In short, this is ultimately what the main point of this discussion is addressing here. While some head canons are innocuous and silly a lot of people love believing in these elaborate fixtures created by themselves (and sometimes others) and use it as a means to not only segregate people that don’t believe as they do, but to also push back to the notion of claiming ownership of the franchise and running with that. Some of us are more guilty of it others, some of us acknowledge it though and snap out of the funk with it. In the end, toxic fandom is disastrous to not just the person in the fandom, but also everybody else external to the fandom as well. It hurts new members coming in as well as everybody else. What ramifications it can hold is even going back to the creators themselves, especially if they partake in the fandom, facing harassment for not things the way the fandom (or a vocal portion rather) have insisted. There have been many an issue with creatives and their fans on social media nowadays actually. While there’s nothing wrong with asking questions or looking for an explanation from the creatives themselves, it is important to be thankful they answered and not harass or even try to upstage.
The implications to why head canons is pretty much self-explanatory in a lot of cases, and again a lot of people may not go that far with them or even be aware of the fact they are eroding the foundation of the fandom they take part in while some, not so much. So what can be done? There’s few things that can be done, discouraging verbally is a continual and an insanely infinitely repetitive task that doesn’t feel like one can make head way with. It’s frustrating because if you’re rational minded or okay with unknowns you have to cope with a sea of ignorance and self-importance that can even undermine your own feelings the media property you have a fandom in. A shorter way of explaining this “it kills your soul” basically.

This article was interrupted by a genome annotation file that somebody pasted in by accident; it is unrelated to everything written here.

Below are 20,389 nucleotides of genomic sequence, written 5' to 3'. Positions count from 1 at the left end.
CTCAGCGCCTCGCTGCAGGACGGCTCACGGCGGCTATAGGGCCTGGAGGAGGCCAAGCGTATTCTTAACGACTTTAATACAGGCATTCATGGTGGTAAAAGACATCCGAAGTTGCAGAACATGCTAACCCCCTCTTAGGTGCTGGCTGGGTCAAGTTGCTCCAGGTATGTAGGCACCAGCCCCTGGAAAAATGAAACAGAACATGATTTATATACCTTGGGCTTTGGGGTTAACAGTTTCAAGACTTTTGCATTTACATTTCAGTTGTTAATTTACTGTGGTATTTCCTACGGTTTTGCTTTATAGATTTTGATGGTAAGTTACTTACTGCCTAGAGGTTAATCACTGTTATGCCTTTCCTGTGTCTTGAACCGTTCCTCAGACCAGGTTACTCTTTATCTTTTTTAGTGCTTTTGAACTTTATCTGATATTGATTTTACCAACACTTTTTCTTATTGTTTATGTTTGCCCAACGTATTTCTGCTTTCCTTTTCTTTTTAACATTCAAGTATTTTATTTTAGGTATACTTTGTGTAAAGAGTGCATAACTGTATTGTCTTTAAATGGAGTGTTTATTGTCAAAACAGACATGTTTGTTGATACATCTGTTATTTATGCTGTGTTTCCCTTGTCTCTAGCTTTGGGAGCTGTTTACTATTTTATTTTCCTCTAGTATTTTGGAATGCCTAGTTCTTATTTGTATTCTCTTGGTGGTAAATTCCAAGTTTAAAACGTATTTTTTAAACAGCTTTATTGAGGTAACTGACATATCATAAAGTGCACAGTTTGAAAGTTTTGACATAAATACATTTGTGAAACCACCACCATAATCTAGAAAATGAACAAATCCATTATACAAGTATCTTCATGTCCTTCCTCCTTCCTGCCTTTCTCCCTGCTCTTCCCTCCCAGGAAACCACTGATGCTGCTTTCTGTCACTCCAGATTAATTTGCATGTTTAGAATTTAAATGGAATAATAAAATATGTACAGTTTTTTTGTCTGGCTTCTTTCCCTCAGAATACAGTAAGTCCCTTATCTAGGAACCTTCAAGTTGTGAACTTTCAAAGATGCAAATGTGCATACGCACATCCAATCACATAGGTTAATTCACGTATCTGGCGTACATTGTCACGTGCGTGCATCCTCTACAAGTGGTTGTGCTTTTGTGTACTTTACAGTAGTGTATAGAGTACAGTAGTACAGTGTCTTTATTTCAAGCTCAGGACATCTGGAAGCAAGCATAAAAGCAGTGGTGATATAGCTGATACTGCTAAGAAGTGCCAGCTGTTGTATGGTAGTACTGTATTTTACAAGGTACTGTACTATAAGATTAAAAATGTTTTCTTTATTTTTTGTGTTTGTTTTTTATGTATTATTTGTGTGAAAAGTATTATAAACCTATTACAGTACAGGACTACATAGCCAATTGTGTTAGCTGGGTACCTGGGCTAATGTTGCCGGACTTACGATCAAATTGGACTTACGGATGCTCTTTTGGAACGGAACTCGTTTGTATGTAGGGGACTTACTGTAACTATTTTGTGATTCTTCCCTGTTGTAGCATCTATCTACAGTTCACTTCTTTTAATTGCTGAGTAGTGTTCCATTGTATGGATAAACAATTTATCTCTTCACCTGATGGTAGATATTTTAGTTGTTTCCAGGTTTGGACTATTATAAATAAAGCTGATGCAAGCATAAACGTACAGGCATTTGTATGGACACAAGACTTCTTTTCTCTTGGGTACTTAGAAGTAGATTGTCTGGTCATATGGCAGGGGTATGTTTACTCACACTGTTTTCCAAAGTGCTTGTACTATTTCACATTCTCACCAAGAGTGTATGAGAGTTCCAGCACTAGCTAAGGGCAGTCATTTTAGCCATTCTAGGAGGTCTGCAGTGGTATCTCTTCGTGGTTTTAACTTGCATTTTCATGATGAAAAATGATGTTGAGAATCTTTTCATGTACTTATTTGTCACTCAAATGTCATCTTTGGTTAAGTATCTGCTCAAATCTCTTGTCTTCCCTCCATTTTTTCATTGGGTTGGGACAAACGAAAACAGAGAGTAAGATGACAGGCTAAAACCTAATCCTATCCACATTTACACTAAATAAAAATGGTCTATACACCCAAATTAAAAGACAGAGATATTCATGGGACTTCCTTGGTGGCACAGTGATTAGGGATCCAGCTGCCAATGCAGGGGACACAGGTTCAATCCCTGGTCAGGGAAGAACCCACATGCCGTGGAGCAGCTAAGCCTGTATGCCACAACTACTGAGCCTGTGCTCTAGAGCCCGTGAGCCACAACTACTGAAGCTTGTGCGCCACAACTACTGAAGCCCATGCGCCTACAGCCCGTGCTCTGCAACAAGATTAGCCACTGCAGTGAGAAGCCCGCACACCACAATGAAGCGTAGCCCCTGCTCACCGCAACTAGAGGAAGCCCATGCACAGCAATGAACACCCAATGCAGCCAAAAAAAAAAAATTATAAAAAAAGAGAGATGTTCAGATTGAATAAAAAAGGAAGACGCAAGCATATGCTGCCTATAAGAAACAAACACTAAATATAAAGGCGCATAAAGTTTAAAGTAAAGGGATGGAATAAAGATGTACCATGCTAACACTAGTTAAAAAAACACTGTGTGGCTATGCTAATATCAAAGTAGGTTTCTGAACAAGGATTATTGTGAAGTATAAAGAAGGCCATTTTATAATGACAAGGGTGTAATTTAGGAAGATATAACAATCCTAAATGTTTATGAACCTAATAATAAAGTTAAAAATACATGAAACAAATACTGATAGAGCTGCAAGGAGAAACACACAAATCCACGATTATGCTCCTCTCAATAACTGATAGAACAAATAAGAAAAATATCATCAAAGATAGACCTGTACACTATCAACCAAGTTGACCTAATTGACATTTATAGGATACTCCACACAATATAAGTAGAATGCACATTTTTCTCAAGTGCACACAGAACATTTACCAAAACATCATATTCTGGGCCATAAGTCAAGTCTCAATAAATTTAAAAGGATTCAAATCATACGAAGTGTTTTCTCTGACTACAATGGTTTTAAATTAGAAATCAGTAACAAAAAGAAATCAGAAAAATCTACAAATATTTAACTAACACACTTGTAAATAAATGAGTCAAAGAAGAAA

Why? It often feels like there’s an unlimited amount of insisting and antagonizing over an unknown or possible discrepancy with people looking for a way to explain it instead of just accepting. There’s no fault in asking why and wanting to find out exactly, the problem is when the truth is sometimes there is no explanation! Sometimes things don’t need to be explained, but simultaneously one needs not to take that out of context altogether either. So when someone says the Raptors were responsible for the Venture boat that lead to the San Diego Incident, the Rex in JP3 is the juvenile with the broken leg from the second film, or even the Spinosaurus is a hybrid are all cases of explaining a discrepancy or perceived one. There’s really no explanation needed for any of these because it’s either not needed or blanketed into the plot of the film itself. We need to see these as they are here and they are really distractions that undermine what the creators are eventually going to work on for their end game or the pay off once the series eventually concludes. Sometimes with focusing on these things we miss the big stuff that is coming. Once again I’d like to point out that we can’t know everything and a lot of that journey is learning. A lot of things in the JP series can be taken as they are given to us. Simultaneously we have to also to learn to accept when there’s a simple explanation, no explanation, or we can’t know something as well because it either was poorly planned or just simply poorly executed. With Jurassic Park there’s plenty of flaws, but there’s plenty of positives as well and what matters is we all work to help keep the fandom an inclusive, welcoming, and wide accepting place.